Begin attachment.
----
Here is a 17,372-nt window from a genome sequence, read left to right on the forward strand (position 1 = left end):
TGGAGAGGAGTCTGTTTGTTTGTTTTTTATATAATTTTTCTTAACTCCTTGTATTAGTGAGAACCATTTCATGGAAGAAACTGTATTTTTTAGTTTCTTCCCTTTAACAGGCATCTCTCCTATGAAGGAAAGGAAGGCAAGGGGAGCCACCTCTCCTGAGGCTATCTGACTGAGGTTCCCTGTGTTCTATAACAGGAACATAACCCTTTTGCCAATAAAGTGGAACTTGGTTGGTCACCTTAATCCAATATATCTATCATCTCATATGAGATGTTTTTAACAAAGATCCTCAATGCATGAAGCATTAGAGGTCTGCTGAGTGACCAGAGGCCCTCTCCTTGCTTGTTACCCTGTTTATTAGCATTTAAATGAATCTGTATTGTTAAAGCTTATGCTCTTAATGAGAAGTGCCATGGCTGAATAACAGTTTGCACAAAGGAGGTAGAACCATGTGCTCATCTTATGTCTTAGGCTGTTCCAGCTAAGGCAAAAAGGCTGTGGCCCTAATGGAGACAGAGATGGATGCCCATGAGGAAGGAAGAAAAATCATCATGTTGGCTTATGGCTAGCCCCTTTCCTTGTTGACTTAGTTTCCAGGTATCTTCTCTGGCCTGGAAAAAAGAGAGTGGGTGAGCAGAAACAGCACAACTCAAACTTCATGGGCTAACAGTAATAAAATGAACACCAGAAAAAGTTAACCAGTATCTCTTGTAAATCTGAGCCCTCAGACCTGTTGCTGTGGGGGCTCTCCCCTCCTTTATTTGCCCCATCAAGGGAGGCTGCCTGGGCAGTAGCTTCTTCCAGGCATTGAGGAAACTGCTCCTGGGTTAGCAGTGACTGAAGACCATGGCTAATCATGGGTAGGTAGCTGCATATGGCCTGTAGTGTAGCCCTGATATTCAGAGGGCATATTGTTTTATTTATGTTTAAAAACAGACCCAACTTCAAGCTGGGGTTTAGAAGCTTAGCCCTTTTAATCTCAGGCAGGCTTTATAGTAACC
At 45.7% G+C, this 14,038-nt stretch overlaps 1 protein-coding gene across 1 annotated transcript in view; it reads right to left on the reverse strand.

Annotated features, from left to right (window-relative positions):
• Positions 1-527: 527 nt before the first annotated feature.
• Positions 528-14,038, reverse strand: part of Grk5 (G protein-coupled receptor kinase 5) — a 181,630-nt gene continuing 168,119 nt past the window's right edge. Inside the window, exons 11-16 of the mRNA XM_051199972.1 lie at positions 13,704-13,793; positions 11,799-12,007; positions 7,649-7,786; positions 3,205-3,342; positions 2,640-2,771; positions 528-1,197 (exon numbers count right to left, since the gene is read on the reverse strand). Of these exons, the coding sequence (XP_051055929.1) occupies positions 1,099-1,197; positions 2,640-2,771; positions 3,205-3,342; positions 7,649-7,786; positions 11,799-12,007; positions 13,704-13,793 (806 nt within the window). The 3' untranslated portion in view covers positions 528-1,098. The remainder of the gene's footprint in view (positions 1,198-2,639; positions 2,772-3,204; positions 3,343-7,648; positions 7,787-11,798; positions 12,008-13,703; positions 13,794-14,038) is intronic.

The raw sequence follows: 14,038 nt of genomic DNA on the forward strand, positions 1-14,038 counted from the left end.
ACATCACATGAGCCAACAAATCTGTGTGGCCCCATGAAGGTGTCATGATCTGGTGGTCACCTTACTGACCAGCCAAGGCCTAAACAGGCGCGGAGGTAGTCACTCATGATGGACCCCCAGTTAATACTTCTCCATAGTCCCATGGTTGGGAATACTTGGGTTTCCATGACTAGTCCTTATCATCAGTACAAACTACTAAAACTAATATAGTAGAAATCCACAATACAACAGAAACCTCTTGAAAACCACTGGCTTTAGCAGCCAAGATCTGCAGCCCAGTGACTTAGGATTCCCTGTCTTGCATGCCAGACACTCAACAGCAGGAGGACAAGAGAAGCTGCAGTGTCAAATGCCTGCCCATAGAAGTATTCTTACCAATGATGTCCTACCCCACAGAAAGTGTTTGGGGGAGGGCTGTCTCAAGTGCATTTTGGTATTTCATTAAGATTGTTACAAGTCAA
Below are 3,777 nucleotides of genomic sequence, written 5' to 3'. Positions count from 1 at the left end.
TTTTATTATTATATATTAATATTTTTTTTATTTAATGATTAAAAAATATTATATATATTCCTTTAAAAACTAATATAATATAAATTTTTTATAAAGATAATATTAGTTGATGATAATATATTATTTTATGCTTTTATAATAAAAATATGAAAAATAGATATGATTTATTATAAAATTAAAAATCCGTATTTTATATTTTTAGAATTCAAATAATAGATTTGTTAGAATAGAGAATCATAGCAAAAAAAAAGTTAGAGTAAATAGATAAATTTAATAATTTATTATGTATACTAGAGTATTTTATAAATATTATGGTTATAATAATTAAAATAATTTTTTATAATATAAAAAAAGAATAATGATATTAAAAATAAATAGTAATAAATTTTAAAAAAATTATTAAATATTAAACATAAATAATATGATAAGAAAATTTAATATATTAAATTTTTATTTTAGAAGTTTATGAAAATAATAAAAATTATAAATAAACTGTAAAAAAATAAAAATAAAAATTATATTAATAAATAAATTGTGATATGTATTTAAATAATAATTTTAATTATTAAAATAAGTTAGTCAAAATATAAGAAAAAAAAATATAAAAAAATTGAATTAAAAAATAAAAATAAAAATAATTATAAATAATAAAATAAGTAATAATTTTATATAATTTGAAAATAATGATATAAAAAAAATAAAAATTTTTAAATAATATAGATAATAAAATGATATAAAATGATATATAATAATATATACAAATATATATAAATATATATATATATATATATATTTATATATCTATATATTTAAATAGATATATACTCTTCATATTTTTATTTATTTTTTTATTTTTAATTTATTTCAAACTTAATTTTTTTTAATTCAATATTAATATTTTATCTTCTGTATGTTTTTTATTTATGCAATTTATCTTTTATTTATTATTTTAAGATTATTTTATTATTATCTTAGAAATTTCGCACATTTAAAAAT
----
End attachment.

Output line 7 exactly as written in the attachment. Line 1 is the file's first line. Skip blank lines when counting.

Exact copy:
The raw sequence follows: 14,038 nt of genomic DNA on the forward strand, positions 1-14,038 counted from the left end.